Over the river and through the woods to Grandmother’s house we go and when we get there there’s slipping and sliding up to the front door. Nothing can ruin your holiday spirit faster than a broken bone from a bad fall. One of the most common areas affected by slips and falls is the ankle. The ankle is made of the tibia, fibula (both running down the leg), and the talus. It also contains multiple ligaments and tendons, all susceptible to injury. There are some important things you can do to help avoid injury this winter.
Get the Right Shoes
The right shoes can make all the difference this winter. Ice has very little surface grip because when your shoes step down on it, the very topmost layer melts, causing a slippery surface. Having shoes with high treads (lots of deep grooves in the bottom) can help you gain traction. Flat shoes with no tread will be unable to grip the ground, meaning you risk slipping and falling. High heals are also a no-no on ice. Take them with you and put them on once you are inside the venue.
The most logical way to avoid falling on ice is to avoid walking on ice, but this is easier said than done. Properly treating walkways is a key step. Ice can be avoided or it can be melted after it forms. To avoid ice, pre-treat with a liquid solution that coats the entire surface (make sure it’s environmentally safe though or you’ll be killing your lawn in the process). You can also use ice melting products after the snow has fallen and frozen. Rock salt is a popular option, but can cause damage to concrete and plants and is lethal to pets. Try something with less impact like Magnesium Chloride. If you can’t melt the ice, you can also avoid slipping by putting down rubber mats or sand.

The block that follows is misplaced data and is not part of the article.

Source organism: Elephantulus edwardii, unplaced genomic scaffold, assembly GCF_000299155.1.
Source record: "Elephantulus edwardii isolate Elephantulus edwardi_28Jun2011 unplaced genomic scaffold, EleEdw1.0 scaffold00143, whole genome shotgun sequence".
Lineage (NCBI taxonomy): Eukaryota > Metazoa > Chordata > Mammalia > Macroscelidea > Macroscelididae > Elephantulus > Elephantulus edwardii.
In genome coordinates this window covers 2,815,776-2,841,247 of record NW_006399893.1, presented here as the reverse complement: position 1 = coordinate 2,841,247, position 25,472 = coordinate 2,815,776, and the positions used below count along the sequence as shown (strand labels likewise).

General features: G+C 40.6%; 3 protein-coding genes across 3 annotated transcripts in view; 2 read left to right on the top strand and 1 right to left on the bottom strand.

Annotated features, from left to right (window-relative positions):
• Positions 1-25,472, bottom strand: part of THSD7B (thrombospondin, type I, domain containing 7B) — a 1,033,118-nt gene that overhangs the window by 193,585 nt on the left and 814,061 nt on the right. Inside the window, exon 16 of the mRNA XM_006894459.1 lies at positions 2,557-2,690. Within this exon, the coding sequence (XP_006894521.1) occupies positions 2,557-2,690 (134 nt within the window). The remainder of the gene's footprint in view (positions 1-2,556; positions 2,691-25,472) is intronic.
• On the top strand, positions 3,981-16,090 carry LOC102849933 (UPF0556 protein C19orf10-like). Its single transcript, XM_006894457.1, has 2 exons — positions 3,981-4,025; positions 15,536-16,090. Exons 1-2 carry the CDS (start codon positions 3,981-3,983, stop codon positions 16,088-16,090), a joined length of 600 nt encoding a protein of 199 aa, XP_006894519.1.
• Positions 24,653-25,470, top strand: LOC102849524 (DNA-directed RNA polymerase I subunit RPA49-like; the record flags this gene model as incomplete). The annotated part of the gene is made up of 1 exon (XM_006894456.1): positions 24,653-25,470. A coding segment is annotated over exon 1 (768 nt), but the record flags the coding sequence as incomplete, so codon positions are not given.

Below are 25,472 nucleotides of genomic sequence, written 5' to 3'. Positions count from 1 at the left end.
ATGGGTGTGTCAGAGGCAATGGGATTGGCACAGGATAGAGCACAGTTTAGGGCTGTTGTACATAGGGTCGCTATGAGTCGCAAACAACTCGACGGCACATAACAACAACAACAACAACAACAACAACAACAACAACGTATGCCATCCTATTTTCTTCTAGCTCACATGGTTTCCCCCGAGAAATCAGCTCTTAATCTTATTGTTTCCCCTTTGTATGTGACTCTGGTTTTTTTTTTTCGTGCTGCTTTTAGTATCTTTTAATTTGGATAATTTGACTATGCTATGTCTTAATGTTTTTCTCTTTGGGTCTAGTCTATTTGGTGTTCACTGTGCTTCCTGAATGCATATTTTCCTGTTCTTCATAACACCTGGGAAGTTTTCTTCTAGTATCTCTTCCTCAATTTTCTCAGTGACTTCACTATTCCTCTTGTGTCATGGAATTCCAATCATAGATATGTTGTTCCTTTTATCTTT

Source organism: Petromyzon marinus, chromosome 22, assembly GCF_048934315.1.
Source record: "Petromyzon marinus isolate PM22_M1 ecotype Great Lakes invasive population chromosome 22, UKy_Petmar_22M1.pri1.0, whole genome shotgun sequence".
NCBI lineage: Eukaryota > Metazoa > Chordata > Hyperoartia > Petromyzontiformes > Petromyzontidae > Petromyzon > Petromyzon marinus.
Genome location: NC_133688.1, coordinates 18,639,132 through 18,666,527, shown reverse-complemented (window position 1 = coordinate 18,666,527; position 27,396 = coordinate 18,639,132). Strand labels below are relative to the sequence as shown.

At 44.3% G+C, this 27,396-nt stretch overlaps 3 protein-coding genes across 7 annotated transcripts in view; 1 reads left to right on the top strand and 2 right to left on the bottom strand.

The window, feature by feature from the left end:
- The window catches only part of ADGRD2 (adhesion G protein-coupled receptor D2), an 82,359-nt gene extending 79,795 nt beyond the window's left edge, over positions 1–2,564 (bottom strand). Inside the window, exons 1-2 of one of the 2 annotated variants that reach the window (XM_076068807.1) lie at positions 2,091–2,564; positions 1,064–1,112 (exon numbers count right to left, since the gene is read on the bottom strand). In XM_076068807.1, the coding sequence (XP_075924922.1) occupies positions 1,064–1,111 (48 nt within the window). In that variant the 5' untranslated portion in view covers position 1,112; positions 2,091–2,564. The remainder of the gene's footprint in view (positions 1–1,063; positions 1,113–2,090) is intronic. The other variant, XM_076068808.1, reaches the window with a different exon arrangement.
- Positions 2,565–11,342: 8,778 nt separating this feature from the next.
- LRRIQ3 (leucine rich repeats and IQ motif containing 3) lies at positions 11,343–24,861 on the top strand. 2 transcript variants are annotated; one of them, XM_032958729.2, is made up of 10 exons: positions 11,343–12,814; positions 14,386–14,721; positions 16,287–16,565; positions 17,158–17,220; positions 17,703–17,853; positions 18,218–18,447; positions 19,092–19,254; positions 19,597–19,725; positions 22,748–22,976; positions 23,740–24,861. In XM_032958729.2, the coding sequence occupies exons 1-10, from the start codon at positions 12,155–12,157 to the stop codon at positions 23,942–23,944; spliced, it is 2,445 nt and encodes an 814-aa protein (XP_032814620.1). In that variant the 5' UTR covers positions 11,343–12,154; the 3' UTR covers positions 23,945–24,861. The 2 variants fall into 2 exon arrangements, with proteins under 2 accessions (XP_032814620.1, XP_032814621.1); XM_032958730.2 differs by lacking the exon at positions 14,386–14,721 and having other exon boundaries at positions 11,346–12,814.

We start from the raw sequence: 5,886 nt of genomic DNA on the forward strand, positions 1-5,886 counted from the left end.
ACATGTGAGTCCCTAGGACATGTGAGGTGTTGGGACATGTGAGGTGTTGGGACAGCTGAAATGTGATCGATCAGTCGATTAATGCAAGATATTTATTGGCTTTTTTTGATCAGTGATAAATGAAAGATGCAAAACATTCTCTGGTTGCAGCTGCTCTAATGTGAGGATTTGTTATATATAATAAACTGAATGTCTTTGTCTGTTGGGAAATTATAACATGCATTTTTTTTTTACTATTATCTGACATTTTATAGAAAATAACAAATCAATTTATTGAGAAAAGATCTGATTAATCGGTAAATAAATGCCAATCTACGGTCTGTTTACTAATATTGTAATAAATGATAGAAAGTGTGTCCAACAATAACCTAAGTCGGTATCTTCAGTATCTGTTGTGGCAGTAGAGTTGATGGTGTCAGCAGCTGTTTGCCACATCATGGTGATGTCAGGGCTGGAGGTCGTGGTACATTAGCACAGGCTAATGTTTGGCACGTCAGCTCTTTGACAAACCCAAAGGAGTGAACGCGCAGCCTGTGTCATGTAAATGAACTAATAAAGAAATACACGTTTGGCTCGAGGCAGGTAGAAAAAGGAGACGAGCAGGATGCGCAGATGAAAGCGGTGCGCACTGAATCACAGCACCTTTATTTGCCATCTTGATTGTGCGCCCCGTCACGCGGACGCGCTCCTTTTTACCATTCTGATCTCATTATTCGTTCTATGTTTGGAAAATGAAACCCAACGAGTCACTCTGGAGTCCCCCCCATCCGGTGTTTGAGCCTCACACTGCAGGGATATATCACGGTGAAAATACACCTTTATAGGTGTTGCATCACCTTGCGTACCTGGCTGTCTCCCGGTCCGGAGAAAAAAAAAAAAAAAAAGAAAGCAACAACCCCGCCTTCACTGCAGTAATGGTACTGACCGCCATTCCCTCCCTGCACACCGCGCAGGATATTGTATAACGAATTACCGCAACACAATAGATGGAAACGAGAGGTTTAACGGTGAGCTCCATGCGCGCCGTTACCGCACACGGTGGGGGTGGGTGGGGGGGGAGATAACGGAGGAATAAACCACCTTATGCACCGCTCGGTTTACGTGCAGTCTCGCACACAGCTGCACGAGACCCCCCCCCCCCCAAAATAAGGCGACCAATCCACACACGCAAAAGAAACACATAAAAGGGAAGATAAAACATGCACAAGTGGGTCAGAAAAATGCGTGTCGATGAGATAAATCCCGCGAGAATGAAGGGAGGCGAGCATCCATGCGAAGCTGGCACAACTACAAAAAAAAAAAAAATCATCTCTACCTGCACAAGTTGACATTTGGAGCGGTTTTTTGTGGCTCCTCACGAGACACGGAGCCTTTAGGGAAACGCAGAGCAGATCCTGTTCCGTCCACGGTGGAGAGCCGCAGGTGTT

Hands Free/Penguin Walk
If you can’t avoid icy surfaces, then make sure you are walking correctly as you cross them. Work on your penguin walk. This means no hands in your pockets or full of extra items. Leave them free and slightly out from your sides to stabilize yourself. You also want to shuffle your feet more than pick them up and set them down. Lean forward and go slow; this keeps your weight over your front leg, giving you a better center of gravity.
If you do fall, try to do it with some grace. Or at least with some proper form. DON’T stick your hands out in front of you to stop yourself (the wrist and clavicle are also commonly broken from falls). Tuck your head toward your chest and try to fall onto a big muscle such as your thigh or upper arm. These softer body parts have more insulation to avoid breaks from sudden jarring.
If you do slip and fall on the ice and experience any ankle pain, please go see your podiatrist immediately. Sprains, fractures, and full breaks can present with similar symptoms and if you don’t treat your injury properly it could lead to problems down the road. Be smart this winter and if you know you are prone to falling, maybe stay home until the ice melts.